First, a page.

Christmas is fast approaching once again and there will be a substantial number of tourists visiting the estimated 2,826 traditional Christmas markets located throughout Western Europe. Christmas markets have spread throughout the continent from the historic heartlands of Germany, Austria, France and northern Italy to new locations in Belgium, Denmark, Sweden and the United Kingdom, among others.
Figures compiled by the Centre for Retail Research reveal 302 million people visited Europe’s Christmas Markets in 2014, spending a total of GBP4.45 (USD6.72) billion in goods and entertainment. They provide a valuable boost to retail sales during the advent season as well as a challenging security environment for organisers and local authorities alike, in part due to the heightened threat from terrorism in recent days.
Statements of strategy and intent
The so-called Islamic State (IS) have made clear their intention to conduct (or inspire) assaults against targets in Western Europe, most notably from August 2014, when the international military campaign against the group escalated. Issue 4 of IS’s English language magazine Dabiq released in October 2014 explicitly declared: ‘...it is very important that attacks take place against every country that has entered into the alliance against the Islamic State, especially the US, UK, France, Australia and Germany.’
This position has been reaffirmed multiple times since, including by the group’s lead spokesman Abu Muhammad al-Adnani in January 2015 who called for ‘the mujahideen in Europe and the disbelieving West to target the crusaders in their own lands and wherever they are found’. Most recently, issue 12 of Dabiq released in the immediate aftermath of the Paris attacks on the 18 November ominously declared, ‘the Islamic State will retaliate with fire and bloodshed [for] the multitude killed and injured in crusader air strikes’.
According to data compiled by the Institute for the Study of War, there have been a total of 19 attempted IS inspired attacks across Western Europe since January 2014, nine of which were successful. Over the same period, there were eight attempted assaults coordinated directly by IS (with varying degrees of input), three of which prevailed. Some analysts suggest the recent attacks in Western Europe may signify the beginning of a shift in the group’s strategic direction, to engage in more aggressive coordinated attacks, potentially as a direct result of the intensifying air campaign being waged against them and subsequent losses in territory and revenue. It is however difficult to empirically verify this assertion at this time.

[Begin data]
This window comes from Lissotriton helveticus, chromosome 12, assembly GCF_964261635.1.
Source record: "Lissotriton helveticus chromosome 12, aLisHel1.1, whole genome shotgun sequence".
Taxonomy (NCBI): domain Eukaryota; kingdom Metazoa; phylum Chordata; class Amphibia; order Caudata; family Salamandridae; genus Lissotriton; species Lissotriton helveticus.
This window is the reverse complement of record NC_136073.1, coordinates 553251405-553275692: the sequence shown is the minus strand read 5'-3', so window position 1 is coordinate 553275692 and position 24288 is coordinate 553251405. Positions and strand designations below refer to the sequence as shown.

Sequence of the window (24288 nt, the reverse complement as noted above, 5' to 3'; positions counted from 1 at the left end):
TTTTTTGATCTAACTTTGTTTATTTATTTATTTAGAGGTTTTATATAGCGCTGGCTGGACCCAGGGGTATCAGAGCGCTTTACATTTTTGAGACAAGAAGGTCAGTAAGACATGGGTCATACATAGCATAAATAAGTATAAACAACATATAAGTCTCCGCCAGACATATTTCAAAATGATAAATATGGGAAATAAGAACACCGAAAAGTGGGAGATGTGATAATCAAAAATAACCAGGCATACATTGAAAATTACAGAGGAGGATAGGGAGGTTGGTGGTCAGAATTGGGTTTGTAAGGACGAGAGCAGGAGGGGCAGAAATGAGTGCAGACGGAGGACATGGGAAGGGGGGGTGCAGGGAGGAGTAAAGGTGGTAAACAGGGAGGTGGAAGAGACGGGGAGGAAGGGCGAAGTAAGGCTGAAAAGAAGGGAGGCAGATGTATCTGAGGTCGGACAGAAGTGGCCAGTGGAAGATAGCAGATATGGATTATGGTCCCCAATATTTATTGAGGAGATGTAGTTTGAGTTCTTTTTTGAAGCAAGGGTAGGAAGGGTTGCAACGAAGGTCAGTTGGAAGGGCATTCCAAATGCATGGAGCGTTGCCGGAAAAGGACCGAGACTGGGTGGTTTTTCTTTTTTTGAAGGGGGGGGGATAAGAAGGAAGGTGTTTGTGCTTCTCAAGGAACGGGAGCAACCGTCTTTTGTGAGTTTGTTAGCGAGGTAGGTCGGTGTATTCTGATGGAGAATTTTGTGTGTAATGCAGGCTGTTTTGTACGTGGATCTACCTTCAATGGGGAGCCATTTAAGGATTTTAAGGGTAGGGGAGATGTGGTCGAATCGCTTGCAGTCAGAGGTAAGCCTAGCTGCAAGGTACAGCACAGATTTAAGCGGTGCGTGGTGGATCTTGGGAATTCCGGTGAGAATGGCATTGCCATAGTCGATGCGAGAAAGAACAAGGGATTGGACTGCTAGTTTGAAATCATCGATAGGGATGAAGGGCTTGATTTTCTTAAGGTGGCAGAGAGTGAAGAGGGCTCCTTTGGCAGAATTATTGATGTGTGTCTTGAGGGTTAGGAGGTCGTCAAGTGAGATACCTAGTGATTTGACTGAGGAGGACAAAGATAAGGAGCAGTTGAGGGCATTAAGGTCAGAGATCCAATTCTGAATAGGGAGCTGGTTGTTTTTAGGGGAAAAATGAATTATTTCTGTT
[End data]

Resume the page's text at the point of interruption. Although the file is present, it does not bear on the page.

Despite ambiguity surrounding the group’s long-term strategic direction and capacity to pursue it, it is clear that IS and its supporters are willing and in some cases able to strike ‘soft targets’ with a minimal security presence, to maximise potential casualties and disruption. Assaults in areas deemed ‘safe’ by the general public triggers an ostensibly more profound effect on the national psyche than incidents targeting locations or individuals with manifest strategic value. It foments a pervasive perception of insecurity and raises doubts about the state’s ability to prevent terrorist violence. In the words of al-Adnani: ‘a continuation of their state of alert, terror, fear and loss of security’.
Recent terrorist attacks in Western Europe:
- 27 May 2014, Brussels: Mehdi Nemmouche, a French citizen who had spent a year fighting with Islamists in Syria shot dead four people at the Jewish Museum of Belgium.
- 7 January 2015, Paris: Brothers Said and Chérif Kouachi, who had attended militant training camps in Yemen, shot and killed 12 people at the office of the French satirical magazine Charlie Hebdo.
- 9 January 2015, Paris: Gunman Amedy Coulibaly who had pledged allegiance to IS, killed four people in a kosher supermarket in a coordinated operation with the Kouachi brothers.
- 14 February 2015, Copenhagen: Omar el-Hussein a radicalised petty criminal shot and killed two people and wounded five others at a cultural centre and synagogue in the capital.
- 14 November 2015, Paris: seven attackers conducted a coordinated attack against multiple locations with automatic weapons and suicide vests that killed 132 people and wounded 368 more.
Christmas markets as ‘soft targets’
Christmas markets represent a target-rich environment for terrorists for a multitude of reasons. Their significant numbers (2,234 in Germany alone) make it difficult for security services to dedicate sufficient resources to adequately protect them all. The largest and most prestigious venues in London, Cologne, Brussels and Strasbourg (to name but a few) attract millions of visitors over the course of the season, ensuring substantial target density. They may also hold symbolic value for IS militants due to their connection with the Christian faith.